In this digital age, cartoons as a focal point for political and social humor, have begun to fade as important contributors to the pubic discourse.  That is too bad.  Talented artists with keen eyes and sharp wits can help us see the wonders of irony, the humor in our relationships, and the folly of our ways.

The New Yorker has long been a leader in supporting this type of commentary.  It continues as an integral part of their weekly magazine.  Thank goodness, for in these rapidly changing, less-than-tolerant, hyper-partisan times, we need to be able to step back, see the humor in what we say and do, and regain a more balanced perspective.

In the May 7 edition, the magazine featured several cartoons, which struck a chord with me:

  • A woman is sitting on her sofa watching an oversized flat screen TV.   The announcer for a pharmaceutical commercial says, “Ask your doctor if taking a pill that solves all of your problems is right for you.”
  • An out-of-work executive is sitting on the edge of a flowerbed outside an office building, having a box lunch with a woman.  Disconsolate, apparently fresh from yet another interview, he laments, “Whatever the economy is doing, it is doing it without me.”
  • A woman is trying on a dress.  It is an austere design reflecting pre-historic times, something you might expect to see in the cartoon strip, “B.C.”  It is sleeveless, perhaps made from rough-hewn animal skin.  One shoulder is exposed and the hem frayed.  In her hand is a tree trunk fashioned into a club.  The sales clerk explains the look: “This spring we expect the fashion pendulum to swing back to the basics.”
  • Two dogs lying on the floor facing one another, are engaged in a political discussion.  One says,  “I would not be opposed to a cat tax.”

And finally,

  • A man and a woman, a couple, are standing at a cocktail party when she suddenly remarks, “Oh great – here comes my ex.  Try not to act so bald.”

This last caption struck a chord with me because it touched on one of the interesting aspects of recruiting.  In telephone interviews, recruiters try not to form a mind’s eye view of the candidate’s appearance because it is seldom accurate.  I try to keep a blank slate in the image department so I can focus on the nuances of their answers, but it is almost impossible to do so.  In follow up face-to-face interviews, I confess that I have been surprised, and stunned, more than once.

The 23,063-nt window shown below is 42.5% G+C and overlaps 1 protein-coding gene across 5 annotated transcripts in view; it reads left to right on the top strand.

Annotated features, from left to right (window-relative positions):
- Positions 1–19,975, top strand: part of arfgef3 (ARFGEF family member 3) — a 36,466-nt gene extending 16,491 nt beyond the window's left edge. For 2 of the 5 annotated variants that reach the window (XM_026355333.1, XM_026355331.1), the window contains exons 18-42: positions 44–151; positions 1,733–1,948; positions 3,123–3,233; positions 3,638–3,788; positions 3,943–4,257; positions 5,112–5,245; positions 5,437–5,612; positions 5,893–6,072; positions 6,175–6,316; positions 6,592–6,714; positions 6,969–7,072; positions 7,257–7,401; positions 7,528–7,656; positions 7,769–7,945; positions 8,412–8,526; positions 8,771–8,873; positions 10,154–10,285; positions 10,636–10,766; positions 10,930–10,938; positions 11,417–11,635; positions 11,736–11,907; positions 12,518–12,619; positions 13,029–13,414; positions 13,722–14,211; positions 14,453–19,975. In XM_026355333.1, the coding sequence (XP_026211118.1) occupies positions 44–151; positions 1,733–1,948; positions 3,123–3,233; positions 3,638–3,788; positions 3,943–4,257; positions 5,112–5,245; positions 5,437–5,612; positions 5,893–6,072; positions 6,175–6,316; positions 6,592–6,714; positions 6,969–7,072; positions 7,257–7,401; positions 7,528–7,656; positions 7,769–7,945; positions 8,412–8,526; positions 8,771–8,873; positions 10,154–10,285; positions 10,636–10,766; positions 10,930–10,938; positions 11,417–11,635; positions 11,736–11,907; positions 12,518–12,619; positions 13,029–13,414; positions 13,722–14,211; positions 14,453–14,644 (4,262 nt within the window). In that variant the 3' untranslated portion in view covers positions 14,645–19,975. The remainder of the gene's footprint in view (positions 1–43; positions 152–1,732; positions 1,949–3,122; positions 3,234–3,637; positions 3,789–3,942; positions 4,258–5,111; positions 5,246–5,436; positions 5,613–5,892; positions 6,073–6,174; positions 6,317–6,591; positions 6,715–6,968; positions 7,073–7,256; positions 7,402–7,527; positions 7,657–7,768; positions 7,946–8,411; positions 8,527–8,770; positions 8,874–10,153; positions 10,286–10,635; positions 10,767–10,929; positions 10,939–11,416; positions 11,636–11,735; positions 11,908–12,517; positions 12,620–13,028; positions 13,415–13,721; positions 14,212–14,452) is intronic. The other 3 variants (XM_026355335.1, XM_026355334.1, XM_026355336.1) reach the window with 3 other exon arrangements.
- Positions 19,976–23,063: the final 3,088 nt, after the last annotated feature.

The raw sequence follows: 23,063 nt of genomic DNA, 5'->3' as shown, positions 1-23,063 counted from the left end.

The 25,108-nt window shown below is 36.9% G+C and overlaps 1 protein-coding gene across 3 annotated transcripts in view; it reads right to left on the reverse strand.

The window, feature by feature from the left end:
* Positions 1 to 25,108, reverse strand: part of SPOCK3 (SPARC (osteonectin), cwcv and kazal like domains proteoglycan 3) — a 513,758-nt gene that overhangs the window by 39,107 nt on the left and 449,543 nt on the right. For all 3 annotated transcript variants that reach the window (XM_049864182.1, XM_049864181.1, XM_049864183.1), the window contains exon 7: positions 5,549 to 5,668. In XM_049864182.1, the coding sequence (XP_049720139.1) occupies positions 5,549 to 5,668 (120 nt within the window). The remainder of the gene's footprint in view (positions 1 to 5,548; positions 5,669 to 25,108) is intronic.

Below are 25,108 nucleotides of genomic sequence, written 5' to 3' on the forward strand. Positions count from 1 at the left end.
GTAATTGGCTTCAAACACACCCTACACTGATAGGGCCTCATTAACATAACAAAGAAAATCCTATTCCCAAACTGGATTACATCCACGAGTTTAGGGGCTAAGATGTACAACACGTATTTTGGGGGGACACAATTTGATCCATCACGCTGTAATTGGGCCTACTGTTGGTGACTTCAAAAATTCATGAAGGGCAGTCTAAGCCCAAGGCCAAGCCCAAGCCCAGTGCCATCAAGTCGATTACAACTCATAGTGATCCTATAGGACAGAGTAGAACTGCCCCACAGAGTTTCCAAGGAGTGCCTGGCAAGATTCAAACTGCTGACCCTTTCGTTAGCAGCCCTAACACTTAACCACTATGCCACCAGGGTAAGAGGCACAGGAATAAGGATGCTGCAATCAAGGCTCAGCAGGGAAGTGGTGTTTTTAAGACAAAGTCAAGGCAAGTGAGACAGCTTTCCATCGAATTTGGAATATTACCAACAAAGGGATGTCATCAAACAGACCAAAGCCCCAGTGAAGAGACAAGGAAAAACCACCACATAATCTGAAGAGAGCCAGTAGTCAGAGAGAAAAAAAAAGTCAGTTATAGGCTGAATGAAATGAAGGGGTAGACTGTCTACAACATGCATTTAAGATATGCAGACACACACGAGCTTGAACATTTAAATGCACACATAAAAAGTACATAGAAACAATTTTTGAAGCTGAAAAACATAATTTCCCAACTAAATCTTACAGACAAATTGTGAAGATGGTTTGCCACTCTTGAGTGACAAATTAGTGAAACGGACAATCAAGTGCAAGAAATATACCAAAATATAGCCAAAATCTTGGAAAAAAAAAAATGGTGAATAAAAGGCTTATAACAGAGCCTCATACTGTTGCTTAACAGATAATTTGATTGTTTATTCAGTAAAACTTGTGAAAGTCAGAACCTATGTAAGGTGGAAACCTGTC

A colleague from a competing firm who does not meet the candidate’s before she submits them to the client, related the following story:

She was interviewing a CFO candidate for a 170-bed public hospital.  The candidate’s answers, from time to time, were a bit quirky, but clearly he was very bright and very knowledgeable of hospital finance, accounting, reimbursement, and revenue cycle.  His work history and record of accomplishment was impressive.  He was a star candidate so she submitted him.  Following the candidate’s site visit, the client called to say that while the candidate was indeed very bright and appeared capable, they were uncomfortable with his appearance.  It seemed that he had a very pointed skull and was bald except for a thick band of hair – an inch in width – that circled his head just above his ears.  The CEO firmly chastised the startled recruiter for submitting such an off-putting candidate, irrespective of his experience and skills.

More than just a little irritated by the client’s preoccupation with appearance in the face of his overwhelming qualifications and sold track record, she responded: “Well, he didn’t sound bald on the phone.”

© 2012 John Gregory Self